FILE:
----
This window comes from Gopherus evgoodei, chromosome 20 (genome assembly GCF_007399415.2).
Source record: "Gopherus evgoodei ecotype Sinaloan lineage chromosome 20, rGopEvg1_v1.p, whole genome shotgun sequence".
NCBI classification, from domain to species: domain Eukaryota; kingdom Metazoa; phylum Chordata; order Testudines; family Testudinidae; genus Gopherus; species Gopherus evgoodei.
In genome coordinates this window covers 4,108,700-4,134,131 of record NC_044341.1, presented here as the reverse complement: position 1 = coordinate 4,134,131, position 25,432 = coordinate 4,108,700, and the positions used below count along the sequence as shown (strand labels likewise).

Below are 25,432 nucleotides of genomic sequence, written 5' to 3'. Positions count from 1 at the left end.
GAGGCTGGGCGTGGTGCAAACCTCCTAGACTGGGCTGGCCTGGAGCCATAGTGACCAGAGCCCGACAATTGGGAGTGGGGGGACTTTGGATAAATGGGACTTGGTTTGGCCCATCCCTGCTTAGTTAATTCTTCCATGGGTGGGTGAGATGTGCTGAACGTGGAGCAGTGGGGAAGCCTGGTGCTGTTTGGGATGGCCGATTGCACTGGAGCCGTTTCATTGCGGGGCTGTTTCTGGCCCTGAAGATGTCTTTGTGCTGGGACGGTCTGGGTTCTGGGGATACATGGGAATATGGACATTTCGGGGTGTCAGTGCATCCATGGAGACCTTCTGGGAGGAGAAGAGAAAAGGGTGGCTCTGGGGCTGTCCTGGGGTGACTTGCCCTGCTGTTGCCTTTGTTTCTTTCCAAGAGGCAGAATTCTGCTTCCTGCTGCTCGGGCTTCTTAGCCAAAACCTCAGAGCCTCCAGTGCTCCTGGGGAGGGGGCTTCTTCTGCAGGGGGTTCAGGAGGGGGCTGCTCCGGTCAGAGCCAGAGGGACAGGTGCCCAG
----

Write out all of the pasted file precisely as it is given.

This window comes from Gopherus evgoodei, chromosome 20 (genome assembly GCF_007399415.2).
Source record: "Gopherus evgoodei ecotype Sinaloan lineage chromosome 20, rGopEvg1_v1.p, whole genome shotgun sequence".
NCBI classification, from domain to species: domain Eukaryota; kingdom Metazoa; phylum Chordata; order Testudines; family Testudinidae; genus Gopherus; species Gopherus evgoodei.
In genome coordinates this window covers 4,108,700-4,134,131 of record NC_044341.1, presented here as the reverse complement: position 1 = coordinate 4,134,131, position 25,432 = coordinate 4,108,700, and the positions used below count along the sequence as shown (strand labels likewise).

Below are 25,432 nucleotides of genomic sequence, written 5' to 3'. Positions count from 1 at the left end.
GAGGCTGGGCGTGGTGCAAACCTCCTAGACTGGGCTGGCCTGGAGCCATAGTGACCAGAGCCCGACAATTGGGAGTGGGGGGACTTTGGATAAATGGGACTTGGTTTGGCCCATCCCTGCTTAGTTAATTCTTCCATGGGTGGGTGAGATGTGCTGAACGTGGAGCAGTGGGGAAGCCTGGTGCTGTTTGGGATGGCCGATTGCACTGGAGCCGTTTCATTGCGGGGCTGTTTCTGGCCCTGAAGATGTCTTTGTGCTGGGACGGTCTGGGTTCTGGGGATACATGGGAATATGGACATTTCGGGGTGTCAGTGCATCCATGGAGACCTTCTGGGAGGAGAAGAGAAAAGGGTGGCTCTGGGGCTGTCCTGGGGTGACTTGCCCTGCTGTTGCCTTTGTTTCTTTCCAAGAGGCAGAATTCTGCTTCCTGCTGCTCGGGCTTCTTAGCCAAAACCTCAGAGCCTCCAGTGCTCCTGGGGAGGGGGCTTCTTCTGCAGGGGGTTCAGGAGGGGGCTGCTCCGGTCAGAGCCAGAGGGACAGGTGCCCAG